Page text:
Norwegian game show ‘Lost in Time’ could be the future of TV – if they can persuade you to go interactive.
In an echoey green-room studio on the outskirts of Oslo, a small group of mainly stubbled men are attempting to revolutionise how we watch TV. Words such as “interactive” and “mixed reality” are being thrown around, along with the prospect of viewers impacting the action on their favourite shows from wherever they are.
This technology, if it becomes mainstream, will make dialling a number to vote a contestant off a reality show seem positively last century. There is talk of the “fourth age of television” after black and white, colour and high definition: viewers playing with game-show participants, shooting the same targets and dodging the same obstacles at the same time. It’s the future of multiscreen entertainment.
The story starts with Bård Anders Kasin, who is dressed for deep-winter temperatures in a thick cream sweater and brown leather jacket. A former technical director at Warner Bros, Kasin co-founded the company four years ago, developing the new platform with his friend and serial entrepreneur Jens Petter Høili. The Norwegian company, aptly called The Future Group, has teamed with FremantleMedia to devise a unique game show. Each week from 25 March, Lost in Time will air on TVNorge in the coveted prime-time slot of 20.00 on Saturdays. Three contestants will time-travel through six different eras with the prospect of winning NOK1m (€115,000). They could be racing logs down a river during the Jurassic period, blowing up wagons in the Wild West or lighting up neon billboards in 1920s New York. The twist – here’s the “interactive” part – is that so could viewers, via a smartphone or tablet app.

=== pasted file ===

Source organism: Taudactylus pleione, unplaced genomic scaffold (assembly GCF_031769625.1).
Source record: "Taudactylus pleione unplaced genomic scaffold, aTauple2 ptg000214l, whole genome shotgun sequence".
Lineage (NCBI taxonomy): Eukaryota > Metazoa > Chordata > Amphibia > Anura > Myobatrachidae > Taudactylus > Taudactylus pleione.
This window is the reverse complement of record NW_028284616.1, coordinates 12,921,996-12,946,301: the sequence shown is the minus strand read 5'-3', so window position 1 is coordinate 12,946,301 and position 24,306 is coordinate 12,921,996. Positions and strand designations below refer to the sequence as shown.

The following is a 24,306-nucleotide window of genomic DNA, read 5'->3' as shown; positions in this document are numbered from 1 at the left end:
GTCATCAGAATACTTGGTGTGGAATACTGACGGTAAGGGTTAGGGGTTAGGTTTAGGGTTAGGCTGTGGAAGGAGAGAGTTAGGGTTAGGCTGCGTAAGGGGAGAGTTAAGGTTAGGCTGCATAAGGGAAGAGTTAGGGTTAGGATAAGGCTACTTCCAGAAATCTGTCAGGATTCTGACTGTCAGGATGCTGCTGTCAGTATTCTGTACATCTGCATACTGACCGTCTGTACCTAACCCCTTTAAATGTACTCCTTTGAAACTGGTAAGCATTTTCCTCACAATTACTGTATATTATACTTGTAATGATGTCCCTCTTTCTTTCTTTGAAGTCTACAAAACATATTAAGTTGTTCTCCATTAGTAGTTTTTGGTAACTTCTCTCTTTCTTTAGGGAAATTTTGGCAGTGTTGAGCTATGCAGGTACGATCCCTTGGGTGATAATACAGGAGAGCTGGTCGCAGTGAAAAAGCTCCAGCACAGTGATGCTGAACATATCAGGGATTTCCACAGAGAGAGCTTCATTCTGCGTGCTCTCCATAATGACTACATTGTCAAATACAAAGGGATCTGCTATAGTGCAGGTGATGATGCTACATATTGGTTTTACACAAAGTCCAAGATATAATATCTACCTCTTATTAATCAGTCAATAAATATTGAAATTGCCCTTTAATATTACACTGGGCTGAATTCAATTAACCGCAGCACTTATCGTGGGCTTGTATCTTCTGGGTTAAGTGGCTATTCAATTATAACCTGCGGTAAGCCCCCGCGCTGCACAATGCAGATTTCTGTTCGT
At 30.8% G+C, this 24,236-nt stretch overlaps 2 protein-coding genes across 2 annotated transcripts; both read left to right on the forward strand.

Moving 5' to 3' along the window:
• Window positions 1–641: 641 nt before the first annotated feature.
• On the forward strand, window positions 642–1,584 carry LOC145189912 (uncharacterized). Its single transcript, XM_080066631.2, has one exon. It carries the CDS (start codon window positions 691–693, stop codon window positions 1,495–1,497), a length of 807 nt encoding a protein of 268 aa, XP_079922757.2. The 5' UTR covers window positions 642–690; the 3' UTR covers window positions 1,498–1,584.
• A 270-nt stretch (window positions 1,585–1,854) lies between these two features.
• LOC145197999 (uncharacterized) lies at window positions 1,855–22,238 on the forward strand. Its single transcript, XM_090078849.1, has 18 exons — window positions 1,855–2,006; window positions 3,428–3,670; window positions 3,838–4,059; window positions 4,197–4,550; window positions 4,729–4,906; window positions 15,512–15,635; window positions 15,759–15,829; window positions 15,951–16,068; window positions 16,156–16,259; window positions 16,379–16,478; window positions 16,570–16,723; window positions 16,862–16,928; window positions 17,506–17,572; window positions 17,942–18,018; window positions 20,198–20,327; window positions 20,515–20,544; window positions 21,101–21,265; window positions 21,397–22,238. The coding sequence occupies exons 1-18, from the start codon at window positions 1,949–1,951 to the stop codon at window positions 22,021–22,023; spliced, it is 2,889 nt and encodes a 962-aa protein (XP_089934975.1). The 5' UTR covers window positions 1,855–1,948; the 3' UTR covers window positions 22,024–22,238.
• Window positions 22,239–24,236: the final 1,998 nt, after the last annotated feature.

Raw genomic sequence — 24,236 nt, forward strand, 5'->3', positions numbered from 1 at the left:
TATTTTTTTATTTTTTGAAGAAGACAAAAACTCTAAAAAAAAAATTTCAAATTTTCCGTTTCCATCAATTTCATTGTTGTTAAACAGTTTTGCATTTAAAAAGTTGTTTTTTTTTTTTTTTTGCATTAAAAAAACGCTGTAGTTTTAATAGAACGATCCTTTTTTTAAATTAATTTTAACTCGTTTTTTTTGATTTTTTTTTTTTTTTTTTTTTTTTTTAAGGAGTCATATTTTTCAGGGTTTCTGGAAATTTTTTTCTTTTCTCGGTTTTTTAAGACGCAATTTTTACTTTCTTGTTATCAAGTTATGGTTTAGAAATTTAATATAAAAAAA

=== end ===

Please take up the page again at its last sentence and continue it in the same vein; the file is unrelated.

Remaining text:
The “mixed reality” bit concerns what viewers will see on their television screens and aims to make Pokémon Go look, well, lame. “Mixed reality” places real people and objects into a virtual world, then in real time merges the real, augmented and virtual into one visual end result.
It all becomes slightly clearer the next day when the fifth of eight 60-minute episodes is being filmed. In the middle of a screen a blonde woman with Katniss “The Hunger Games” Everdeen plaits is stepping into the future. Humankind has entered the space age and is under attack. She has 90 seconds and a single laser gun at her disposal to save planet Earth.